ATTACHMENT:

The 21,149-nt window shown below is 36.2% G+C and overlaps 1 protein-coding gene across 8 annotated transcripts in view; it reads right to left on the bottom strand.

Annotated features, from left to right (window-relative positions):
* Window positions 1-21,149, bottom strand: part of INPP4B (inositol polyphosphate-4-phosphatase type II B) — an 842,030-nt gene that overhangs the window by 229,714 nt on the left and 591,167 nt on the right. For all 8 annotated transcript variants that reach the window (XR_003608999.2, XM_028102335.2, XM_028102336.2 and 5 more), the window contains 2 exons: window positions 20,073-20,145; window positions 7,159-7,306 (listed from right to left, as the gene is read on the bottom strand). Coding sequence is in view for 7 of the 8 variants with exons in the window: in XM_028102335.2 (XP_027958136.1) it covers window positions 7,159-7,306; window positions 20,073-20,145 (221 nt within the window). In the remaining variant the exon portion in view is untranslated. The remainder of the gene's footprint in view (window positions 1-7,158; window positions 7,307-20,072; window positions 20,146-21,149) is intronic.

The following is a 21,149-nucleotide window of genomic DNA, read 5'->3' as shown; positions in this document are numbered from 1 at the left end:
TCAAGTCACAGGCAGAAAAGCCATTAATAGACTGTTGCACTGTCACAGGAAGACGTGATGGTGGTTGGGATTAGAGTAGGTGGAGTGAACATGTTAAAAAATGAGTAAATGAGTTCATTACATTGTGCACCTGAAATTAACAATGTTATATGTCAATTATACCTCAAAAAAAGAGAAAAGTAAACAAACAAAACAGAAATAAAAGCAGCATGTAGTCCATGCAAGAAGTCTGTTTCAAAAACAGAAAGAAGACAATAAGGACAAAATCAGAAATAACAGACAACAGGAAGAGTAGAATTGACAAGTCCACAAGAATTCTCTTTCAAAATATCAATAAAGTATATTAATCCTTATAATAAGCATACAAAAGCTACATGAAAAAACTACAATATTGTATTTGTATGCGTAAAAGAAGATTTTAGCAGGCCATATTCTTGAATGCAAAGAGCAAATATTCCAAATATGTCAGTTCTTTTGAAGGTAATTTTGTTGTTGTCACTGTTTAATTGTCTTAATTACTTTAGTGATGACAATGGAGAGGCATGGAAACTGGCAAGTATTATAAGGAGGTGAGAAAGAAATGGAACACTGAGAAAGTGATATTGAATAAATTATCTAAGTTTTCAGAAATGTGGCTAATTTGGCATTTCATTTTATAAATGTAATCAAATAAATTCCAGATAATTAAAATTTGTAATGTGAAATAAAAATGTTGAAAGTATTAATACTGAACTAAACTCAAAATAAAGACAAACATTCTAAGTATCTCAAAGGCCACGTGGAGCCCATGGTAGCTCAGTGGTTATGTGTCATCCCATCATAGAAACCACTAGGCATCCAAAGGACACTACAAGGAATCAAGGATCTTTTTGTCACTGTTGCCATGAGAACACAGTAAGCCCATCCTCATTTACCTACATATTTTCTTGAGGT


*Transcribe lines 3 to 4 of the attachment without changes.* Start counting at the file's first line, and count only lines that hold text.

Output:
* Window positions 1-21,149, bottom strand: part of INPP4B (inositol polyphosphate-4-phosphatase type II B) — an 842,030-nt gene that overhangs the window by 229,714 nt on the left and 591,167 nt on the right. For all 8 annotated transcript variants that reach the window (XR_003608999.2, XM_028102335.2, XM_028102336.2 and 5 more), the window contains 2 exons: window positions 20,073-20,145; window positions 7,159-7,306 (listed from right to left, as the gene is read on the bottom strand). Coding sequence is in view for 7 of the 8 variants with exons in the window: in XM_028102335.2 (XP_027958136.1) it covers window positions 7,159-7,306; window positions 20,073-20,145 (221 nt within the window). In the remaining variant the exon portion in view is untranslated. The remainder of the gene's footprint in view (window positions 1-7,158; window positions 7,307-20,072; window positions 20,146-21,149) is intronic.

The following is a 21,149-nucleotide window of genomic DNA, read 5'->3' as shown; positions in this document are numbered from 1 at the left end: